By Hind Anaki Charqani
Ed’s note: The author is reporting for Maharlika TV News dateline Spain. This is her first article.
SPAIN — The global Covid-19 pandemic unexpectedly entered our lives and put everything to a halt. It affected the lives of people around the world and all aspects of our lives.
One of these aspects are the Squatters.
The topic of squatters in Spain, or okupas in Spanish, is a controversial problem across the country. During the COVID-19 pandemic, we have seen a considerable increase in complaints about squatters from owners of both holiday homes and main residences.
According to data from the Ministry of the Interior, illegal occupation has grown in Spain since 2016 by almost 50% and between 2018 and 2019 it increased by 20%, to 14,394 occupations.
The majority of cases are seen in Barcelona, Madrid and Malaga: in the last year, 61% of empty properties in Spain have had problems with squatters and in Catalonia, this number rises to 88%.
The long period of confinement at home in Spain caused by COVID-19 has been used by squatters to illegally enter and stay in properties that would otherwise be frequently occupied, as the owners may have been forced to leave when the state of alarm was declared.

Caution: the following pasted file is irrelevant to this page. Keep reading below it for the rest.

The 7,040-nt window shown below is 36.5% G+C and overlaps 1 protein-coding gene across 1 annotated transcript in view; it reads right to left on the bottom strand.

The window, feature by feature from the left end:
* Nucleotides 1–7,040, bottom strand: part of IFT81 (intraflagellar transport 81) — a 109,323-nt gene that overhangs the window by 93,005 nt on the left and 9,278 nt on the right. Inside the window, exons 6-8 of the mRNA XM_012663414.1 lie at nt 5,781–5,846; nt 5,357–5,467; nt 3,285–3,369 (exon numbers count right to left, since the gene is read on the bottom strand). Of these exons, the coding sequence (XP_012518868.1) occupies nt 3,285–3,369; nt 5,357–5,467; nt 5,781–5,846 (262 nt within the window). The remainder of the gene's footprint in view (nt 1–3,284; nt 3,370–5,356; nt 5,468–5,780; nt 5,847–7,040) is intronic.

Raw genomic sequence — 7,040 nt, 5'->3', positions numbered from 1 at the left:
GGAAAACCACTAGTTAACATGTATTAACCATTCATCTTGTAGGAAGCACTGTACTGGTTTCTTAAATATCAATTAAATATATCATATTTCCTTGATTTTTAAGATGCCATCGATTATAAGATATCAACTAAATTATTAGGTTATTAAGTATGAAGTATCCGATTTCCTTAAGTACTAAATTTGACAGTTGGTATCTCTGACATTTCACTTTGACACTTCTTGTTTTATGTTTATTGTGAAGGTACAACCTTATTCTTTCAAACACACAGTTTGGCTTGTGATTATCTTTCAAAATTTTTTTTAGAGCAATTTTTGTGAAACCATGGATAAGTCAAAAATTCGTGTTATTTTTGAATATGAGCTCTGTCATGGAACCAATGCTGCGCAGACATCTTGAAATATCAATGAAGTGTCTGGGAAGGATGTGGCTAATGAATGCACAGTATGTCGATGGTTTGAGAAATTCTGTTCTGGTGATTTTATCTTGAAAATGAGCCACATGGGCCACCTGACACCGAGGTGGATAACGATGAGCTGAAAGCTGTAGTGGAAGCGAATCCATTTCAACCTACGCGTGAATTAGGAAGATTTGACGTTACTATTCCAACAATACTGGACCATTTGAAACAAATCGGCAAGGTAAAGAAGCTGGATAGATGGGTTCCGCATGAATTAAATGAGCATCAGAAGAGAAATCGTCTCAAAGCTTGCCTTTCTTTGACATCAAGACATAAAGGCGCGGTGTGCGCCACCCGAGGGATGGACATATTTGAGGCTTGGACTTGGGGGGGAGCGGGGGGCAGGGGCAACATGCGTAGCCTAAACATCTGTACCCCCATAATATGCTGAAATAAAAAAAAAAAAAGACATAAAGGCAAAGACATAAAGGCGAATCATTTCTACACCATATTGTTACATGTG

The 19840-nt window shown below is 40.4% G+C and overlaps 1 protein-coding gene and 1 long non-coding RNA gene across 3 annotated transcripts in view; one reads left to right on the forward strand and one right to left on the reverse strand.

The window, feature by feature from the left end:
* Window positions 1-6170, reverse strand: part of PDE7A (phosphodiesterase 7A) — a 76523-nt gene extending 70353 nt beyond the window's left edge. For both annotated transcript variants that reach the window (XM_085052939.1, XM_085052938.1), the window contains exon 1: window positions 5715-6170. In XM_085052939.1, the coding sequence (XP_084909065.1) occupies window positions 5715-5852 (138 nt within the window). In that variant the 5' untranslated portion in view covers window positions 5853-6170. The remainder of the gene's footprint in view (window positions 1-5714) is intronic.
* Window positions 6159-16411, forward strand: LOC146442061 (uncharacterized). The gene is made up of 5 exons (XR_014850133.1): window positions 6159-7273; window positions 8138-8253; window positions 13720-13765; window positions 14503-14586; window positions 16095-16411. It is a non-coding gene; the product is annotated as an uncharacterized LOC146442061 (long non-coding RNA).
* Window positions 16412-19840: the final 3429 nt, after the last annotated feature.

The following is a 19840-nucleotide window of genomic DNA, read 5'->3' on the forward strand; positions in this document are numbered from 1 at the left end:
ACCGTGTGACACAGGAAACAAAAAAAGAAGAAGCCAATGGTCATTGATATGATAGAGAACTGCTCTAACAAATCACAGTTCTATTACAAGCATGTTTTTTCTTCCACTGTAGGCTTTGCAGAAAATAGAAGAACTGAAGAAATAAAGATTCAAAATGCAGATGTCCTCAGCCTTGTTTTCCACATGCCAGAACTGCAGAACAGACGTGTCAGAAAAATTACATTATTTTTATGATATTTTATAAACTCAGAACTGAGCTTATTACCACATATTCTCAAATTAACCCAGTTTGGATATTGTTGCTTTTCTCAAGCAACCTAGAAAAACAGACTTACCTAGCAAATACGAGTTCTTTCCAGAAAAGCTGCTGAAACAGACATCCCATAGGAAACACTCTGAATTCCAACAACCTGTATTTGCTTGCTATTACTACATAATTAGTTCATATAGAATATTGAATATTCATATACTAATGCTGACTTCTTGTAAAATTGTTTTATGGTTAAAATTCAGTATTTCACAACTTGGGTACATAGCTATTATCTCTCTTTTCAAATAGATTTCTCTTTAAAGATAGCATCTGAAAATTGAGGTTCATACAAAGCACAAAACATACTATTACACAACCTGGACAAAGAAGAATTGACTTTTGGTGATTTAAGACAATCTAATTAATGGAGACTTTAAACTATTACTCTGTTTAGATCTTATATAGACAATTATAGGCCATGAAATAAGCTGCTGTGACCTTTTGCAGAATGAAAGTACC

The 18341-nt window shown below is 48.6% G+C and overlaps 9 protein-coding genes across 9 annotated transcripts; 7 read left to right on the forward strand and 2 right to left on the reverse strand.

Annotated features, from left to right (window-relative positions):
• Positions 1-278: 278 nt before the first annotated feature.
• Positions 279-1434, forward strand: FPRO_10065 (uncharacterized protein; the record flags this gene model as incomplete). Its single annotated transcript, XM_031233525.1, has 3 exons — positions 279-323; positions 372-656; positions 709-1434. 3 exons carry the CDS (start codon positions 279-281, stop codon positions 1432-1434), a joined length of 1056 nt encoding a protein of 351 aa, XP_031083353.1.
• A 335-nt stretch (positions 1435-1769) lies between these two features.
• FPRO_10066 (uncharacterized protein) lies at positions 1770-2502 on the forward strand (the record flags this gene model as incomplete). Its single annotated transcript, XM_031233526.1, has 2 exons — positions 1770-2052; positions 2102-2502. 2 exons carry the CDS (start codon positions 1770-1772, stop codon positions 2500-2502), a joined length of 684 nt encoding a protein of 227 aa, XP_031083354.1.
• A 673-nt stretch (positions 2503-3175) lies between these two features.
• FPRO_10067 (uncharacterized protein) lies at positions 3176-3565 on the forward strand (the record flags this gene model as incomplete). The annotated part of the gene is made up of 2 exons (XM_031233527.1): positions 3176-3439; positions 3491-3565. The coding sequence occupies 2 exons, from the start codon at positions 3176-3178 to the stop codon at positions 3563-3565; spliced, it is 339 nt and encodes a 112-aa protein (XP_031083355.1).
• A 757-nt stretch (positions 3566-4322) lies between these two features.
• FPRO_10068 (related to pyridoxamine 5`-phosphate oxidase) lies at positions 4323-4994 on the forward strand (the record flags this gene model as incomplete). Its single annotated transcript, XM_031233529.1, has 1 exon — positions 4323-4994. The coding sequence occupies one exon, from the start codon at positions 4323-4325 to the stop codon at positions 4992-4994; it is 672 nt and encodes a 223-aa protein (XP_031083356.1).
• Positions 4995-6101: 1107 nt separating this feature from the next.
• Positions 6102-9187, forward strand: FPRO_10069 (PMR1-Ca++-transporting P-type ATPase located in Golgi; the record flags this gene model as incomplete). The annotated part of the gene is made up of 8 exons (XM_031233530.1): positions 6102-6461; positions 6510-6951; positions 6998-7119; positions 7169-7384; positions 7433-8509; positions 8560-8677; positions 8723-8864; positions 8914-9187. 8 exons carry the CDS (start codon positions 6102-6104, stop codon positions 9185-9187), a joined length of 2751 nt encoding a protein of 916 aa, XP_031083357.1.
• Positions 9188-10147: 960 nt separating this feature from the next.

Spanish legislation, getting one’s home back involves lengthy procedures that until recently could take up to two years. A new law introduced in 2018 seeks to reduce that to 30 days through civil, rather than criminal proceedings. But the long-time frames, suspended procedural time limits and complicated paperwork can take 2 years to get your home back pushes many homeowners to simply pay the squatters to leave.
Other affected turn to a group of companies specialized in taking jobs, with a fixed price guarantee you an effective work in a time that is always much less than the judicial procedure, there is controversy in the legal nature of these companies that gave day after day are expanding throughout Spain.
Experts and lawyers are calling for further changes in the law to be made to speed up evictions. The General Council of Associations of Property Administrators in Spain is calling for the modification of the law that regulates criminal procedures in order to establish specific measures that can be provisionally agreed upon from the beginning of a criminal complaint, so that the police and security forces can intervene from the first moment that an illegal occupation is detected and reported by the owner.
This is in addition to other measures, such as giving more power to town councils so that they can exercise their own powers against the squatters, given that they alter the coexistence in the property and in the neighborhood, as well as provoking social conflict and generating security problems.